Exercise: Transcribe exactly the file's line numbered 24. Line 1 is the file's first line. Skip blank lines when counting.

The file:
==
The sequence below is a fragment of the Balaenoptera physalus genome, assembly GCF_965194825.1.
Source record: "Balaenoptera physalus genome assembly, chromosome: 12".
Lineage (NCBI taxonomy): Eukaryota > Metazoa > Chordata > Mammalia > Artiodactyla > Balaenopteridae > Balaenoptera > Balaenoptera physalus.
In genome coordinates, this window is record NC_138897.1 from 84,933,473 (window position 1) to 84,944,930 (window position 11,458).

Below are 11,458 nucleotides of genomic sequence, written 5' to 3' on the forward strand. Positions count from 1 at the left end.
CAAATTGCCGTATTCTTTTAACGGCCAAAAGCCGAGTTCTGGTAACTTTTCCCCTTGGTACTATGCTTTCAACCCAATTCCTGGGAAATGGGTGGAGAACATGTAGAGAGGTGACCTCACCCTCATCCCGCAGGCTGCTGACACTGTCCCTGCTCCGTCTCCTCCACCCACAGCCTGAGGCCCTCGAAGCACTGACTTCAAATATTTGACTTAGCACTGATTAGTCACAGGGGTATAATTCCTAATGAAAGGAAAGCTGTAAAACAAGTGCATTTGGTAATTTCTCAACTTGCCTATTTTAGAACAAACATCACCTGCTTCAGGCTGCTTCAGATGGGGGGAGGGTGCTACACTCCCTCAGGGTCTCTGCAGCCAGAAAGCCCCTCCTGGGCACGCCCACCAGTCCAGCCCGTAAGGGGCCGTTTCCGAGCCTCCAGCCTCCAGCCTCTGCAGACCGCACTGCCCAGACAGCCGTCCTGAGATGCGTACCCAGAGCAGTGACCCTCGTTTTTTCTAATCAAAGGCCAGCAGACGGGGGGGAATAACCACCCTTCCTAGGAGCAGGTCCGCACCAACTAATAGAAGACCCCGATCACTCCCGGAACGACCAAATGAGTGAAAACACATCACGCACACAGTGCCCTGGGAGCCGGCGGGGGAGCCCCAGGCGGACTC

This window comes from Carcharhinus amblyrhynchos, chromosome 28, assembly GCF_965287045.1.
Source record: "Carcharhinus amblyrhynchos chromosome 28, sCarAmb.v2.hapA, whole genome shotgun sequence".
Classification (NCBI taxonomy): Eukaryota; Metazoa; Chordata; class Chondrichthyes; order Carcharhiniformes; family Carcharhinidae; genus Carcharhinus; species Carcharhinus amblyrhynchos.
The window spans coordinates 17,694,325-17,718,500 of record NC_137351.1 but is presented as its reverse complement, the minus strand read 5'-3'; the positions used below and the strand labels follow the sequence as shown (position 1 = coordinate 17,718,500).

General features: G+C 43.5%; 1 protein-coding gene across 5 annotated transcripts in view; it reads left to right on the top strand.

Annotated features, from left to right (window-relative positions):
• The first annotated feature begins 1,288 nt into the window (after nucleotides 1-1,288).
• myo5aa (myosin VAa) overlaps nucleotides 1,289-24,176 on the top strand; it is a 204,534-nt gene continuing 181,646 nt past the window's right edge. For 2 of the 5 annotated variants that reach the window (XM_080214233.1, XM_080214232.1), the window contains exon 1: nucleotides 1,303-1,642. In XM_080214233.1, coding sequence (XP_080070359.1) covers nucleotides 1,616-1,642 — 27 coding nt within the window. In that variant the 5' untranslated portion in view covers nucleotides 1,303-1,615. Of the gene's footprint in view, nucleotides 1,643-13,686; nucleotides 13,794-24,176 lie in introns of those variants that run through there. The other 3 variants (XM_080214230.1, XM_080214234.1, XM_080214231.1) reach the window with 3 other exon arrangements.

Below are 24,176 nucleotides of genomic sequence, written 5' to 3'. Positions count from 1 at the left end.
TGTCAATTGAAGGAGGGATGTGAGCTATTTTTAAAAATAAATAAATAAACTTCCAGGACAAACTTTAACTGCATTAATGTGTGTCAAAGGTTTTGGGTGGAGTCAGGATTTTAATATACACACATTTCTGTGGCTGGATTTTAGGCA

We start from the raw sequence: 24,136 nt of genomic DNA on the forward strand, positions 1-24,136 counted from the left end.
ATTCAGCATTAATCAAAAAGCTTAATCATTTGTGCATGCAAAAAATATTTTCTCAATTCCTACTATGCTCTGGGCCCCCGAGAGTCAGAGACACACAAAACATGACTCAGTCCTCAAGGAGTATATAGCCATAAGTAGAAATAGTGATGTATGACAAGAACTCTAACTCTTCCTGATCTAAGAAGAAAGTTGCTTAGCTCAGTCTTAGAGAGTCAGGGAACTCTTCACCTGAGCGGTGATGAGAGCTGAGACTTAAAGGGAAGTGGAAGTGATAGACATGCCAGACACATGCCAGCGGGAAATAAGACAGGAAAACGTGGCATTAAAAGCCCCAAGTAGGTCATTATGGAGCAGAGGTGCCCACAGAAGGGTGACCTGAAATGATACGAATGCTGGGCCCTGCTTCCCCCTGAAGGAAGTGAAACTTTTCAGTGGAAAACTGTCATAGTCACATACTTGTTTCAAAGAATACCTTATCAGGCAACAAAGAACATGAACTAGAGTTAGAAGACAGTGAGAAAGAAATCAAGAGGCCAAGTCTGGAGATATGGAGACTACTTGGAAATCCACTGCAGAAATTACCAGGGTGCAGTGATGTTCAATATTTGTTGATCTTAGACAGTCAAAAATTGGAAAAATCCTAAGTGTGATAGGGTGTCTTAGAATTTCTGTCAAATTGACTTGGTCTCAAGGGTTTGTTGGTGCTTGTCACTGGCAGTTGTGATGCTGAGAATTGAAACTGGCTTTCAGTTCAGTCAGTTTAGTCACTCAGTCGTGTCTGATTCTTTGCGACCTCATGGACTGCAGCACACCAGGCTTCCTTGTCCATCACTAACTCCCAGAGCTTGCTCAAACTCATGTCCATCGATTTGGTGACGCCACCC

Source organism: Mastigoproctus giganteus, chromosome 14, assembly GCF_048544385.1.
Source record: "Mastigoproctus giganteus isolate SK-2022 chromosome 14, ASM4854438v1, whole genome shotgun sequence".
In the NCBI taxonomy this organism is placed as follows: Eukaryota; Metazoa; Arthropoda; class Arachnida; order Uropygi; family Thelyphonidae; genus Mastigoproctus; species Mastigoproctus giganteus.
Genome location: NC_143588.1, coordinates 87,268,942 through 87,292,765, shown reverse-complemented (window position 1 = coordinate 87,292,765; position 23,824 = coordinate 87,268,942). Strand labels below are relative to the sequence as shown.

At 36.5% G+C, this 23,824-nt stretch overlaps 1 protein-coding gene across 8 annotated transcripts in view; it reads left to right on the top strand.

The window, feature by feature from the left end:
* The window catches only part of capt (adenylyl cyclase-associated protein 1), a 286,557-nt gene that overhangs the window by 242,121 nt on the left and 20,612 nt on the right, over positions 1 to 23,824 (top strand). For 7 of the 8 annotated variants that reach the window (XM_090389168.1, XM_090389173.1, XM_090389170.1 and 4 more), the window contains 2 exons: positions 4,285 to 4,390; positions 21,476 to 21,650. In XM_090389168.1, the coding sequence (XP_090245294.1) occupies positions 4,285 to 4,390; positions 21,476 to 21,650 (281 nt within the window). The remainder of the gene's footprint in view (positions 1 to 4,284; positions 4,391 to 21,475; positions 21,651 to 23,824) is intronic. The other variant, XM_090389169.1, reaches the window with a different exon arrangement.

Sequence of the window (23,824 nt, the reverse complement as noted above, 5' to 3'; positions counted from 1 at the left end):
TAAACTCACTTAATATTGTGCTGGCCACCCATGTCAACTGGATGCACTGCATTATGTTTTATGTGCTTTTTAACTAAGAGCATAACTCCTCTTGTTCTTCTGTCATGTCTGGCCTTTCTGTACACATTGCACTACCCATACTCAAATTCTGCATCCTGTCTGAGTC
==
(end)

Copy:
The window, feature by feature from the left end: